Address 0x100c46ae is misaligned”

And I get this error 129 times… So what did I make wrong here ? (changing index of thread but not from the block)

From my point of view I respected everything…

Edit : Where must I use your #define ? Every CUDA API call ? If so I got an error “unspecified launch failure” on CUDA API call to cudaThreadSynchronize.[/s]

Edit 2: Ok so… It work just misunderstanding your define. After 15 minutes again it fail, blackscreen and… Program stoped

With your define i get :

CUDA error in file “path to the file” in line 229 : unknown error.

Which is line where CUDA_LAUNCH_ERROR is called.

By CUDA memcheck I get :

Program hit cudaErrorUnknwon (error 30) due to “unknown error” on CUDA API call to cudaThreadSynchronize.

Savec Host “bla bla bla”

Error Summary : 1 error

So it’s the only one error I get from my code. The “kernel crash” But how it crash looks likes when I hit the Watchdog Time from Windows but like I said béfore. I change it to an other value. Actually it’s not 3600s anymore it’s 36000s :

This “unknown error” reported on multiple CUDA API calls suggests that there was an error in previous CUDA operations, and that this error was not caught. The error status then is sticky until cleared. If you have not done so yet, I would recommend adding proper error checking to all API calls and kernel launches.

I am not familiar with manipulations of the operating system’s GUI watchdog timer, and the details may differ by operating system version. It is usually possible to limit kernel run times to less than the watchdog time limit (typically around 2 seconds) without a negative impact on application performance, so I would suggest looking into that.

I haven’t hit a watchdog limit in years. I seem to recall that it leads to a specific “timeout” error message rather than an “unknown error” but I could be wrong in that. I am afraid that with the little information provided this issue can’t be diagnosed remotely (at least I can’t).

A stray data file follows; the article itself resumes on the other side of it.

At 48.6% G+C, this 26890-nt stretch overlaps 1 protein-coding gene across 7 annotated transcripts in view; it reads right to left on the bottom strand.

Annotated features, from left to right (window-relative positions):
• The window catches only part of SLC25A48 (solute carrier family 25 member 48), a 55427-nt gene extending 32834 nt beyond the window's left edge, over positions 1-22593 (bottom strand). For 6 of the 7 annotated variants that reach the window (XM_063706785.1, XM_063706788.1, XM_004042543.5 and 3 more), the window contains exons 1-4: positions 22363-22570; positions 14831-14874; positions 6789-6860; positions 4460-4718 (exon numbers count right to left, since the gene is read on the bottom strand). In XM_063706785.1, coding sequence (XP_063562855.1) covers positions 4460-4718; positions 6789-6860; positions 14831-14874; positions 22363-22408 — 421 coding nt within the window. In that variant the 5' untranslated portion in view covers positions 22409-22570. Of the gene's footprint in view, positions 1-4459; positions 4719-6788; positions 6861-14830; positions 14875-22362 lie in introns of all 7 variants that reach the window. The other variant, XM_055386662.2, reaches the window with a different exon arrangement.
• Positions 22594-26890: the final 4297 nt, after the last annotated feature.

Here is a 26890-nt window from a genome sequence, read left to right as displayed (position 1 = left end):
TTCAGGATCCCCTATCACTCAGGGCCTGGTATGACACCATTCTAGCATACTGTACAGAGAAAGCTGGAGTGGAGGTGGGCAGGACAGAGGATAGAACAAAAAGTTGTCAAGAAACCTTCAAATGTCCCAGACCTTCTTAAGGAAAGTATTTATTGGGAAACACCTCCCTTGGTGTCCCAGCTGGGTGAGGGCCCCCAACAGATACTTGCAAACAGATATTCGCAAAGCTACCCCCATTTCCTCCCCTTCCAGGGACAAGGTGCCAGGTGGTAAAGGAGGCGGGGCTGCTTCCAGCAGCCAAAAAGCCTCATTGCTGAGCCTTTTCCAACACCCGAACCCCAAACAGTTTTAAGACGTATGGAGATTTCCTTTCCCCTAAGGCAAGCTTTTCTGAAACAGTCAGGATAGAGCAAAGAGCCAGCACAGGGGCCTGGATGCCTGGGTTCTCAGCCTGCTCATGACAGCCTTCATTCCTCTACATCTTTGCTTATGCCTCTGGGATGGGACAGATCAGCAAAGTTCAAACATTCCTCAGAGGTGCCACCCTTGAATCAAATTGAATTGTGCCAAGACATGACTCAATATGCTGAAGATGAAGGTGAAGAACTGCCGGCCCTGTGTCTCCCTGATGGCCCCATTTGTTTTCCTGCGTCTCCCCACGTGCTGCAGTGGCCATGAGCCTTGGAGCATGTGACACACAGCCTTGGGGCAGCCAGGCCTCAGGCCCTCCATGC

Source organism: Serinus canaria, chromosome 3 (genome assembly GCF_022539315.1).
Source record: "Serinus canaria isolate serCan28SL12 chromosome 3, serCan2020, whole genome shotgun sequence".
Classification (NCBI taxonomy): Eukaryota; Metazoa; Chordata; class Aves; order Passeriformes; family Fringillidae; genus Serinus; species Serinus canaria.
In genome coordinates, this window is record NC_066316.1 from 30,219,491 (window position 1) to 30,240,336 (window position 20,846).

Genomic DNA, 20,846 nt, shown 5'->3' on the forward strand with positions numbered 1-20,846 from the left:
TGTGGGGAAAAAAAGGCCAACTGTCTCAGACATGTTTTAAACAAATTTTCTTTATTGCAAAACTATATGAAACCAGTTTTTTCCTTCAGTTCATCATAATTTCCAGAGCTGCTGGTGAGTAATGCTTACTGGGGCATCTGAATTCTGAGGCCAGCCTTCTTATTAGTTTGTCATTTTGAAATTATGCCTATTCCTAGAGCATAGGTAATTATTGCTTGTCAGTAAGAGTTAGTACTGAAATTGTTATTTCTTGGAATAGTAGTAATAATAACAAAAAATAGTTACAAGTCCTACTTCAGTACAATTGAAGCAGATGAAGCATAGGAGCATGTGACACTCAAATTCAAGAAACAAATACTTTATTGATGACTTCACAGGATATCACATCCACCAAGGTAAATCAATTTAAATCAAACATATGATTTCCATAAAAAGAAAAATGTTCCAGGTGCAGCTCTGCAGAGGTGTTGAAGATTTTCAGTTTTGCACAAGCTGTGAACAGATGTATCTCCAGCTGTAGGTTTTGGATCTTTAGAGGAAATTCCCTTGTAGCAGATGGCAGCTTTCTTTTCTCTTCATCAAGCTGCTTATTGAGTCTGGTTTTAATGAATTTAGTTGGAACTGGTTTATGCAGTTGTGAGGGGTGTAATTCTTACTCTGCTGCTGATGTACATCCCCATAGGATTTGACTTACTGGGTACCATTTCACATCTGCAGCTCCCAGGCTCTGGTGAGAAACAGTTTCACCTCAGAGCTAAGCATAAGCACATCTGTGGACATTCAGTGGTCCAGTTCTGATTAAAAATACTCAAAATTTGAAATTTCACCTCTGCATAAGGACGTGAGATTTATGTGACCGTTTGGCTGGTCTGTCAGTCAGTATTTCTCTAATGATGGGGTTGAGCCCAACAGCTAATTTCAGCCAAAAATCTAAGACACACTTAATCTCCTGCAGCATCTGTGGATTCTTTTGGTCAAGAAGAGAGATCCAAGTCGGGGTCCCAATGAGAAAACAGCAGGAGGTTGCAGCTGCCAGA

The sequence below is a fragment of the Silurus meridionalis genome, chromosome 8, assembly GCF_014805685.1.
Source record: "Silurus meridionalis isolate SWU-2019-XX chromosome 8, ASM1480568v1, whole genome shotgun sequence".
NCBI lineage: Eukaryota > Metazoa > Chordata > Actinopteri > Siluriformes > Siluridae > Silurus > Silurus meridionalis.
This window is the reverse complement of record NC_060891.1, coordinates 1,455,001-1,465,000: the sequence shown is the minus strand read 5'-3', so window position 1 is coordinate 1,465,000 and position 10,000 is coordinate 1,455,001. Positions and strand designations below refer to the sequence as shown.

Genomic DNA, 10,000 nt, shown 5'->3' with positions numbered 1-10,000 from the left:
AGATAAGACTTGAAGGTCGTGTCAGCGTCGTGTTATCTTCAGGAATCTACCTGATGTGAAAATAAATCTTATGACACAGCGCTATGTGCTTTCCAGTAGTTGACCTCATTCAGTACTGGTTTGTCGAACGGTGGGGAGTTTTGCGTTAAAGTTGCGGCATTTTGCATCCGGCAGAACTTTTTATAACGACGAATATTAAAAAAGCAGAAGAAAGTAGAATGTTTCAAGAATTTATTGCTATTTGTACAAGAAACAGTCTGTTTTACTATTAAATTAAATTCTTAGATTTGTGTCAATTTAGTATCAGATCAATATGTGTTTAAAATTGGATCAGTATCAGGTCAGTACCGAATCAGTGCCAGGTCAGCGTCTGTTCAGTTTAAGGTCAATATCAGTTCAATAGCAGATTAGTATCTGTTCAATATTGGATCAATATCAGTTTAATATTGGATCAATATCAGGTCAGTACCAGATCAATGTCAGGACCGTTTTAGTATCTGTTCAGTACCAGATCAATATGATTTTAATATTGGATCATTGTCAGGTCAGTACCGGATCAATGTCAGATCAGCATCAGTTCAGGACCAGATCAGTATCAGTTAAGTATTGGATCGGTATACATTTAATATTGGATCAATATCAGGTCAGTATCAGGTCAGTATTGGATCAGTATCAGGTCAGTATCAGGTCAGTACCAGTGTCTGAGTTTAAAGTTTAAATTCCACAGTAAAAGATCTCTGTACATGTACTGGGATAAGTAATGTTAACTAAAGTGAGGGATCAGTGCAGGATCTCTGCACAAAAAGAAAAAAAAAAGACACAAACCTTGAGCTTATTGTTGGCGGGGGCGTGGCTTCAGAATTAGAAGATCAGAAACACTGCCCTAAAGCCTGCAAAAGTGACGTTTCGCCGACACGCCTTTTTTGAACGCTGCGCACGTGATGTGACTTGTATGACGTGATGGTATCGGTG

Hi, so for the previous CUDA API calls I check it like follow (not really this way but it’s what is done) :

cudaError_t error;
error = CUDA API call;
if (error != cudaSuccess)
  printf("%s\n", cudaGetErrorString(error));

So on that side I guess I’m pretty right ? If not I’ll see how to improve that.

The fact that you don’t change the watchdogs timer is because you don’t have to, but if you run something HUGE, the simple fact launch all those kernels will take a certain time and if it’s too long it will hit this watchdogs timer, so it’s what happening here, but I add more complex calculation and some other thing that take a little time to execute but, like I launch 37 118 994 960 kernels, it take a HUGE time to execute. So… I modified this timeout value.

And I guess I solved my problem. Like the way the kernel crashed looks like a “driver not responding problem” and make the kernel stop I go on the web and look how to turn off that watchdogs, so I set the TdrValue key to 0 and my program run for more than 1 hour, so it seems the problem is solved.

And an other thing:
If you don’t ever reach the watchdog timer is it because you work on some things to accelerate a program like a raytracer or IDK… AI ?

I use CUDA because I’ve got an application that make a lot of calculation, and using CPU multithreading it takes like… too long.
So I use CUDA to accelerate this.

So basically my program will take in parameter a position of a satellite on the geostationnary orbit and “return” in an array 628319 position (every position spaced by 1E-5 rads) and I’ll use all those position in an other kernel that will take in parameters those positions, the cartesian coordinates of an earth station and a bunch of satelitte with their own orbital parameter. And for a given time I’ll calculate the position of the eart station and the position of all satellite and for each satellite I’ll determine the smallest angle formed by the eart station-geostationnary satellite-satellite

So on a previous test I had 2 satellite and approximately 67 000 000 timestep
The programe take 3.8sec to execute and 6.8s if I store the result. So… Even here I hit the watchdog timer set to 2 sec. It’s wy I needed to change it to an other value.

By the way, Thank for every response I learn something here !

You could compute half a gazillion time steps across multiple kernel launches, I don’t see a need why they would have to run within a single kernel launch. Example: I run Folding@Home on my home computer, which is GPU accelerated. While an entire simulation run can take up to 36 hours before it returns results to the F@H server, each individual kernel launch is only about 0.1 to 0.2 seconds.

Yeah But somewhere in your program you’ve got a loop ? And this loop is less efficient than a big kernel right ? I tested to launch multiple kernel and did not have really good result…

It’s not my code, but yes, presumably Folding@Home is running a big simulation loop with hundreds of thousands of kernel launches. The loss in efficiency is negligible: 5-10 usec of kernel launch time versus 100-200 msec of kernel run time, that is an impact of <= 1/100 of one percent, or <= 13 seconds of overhead in 36 hours of wall-clock run time. The data stays resident on the GPU the entire time.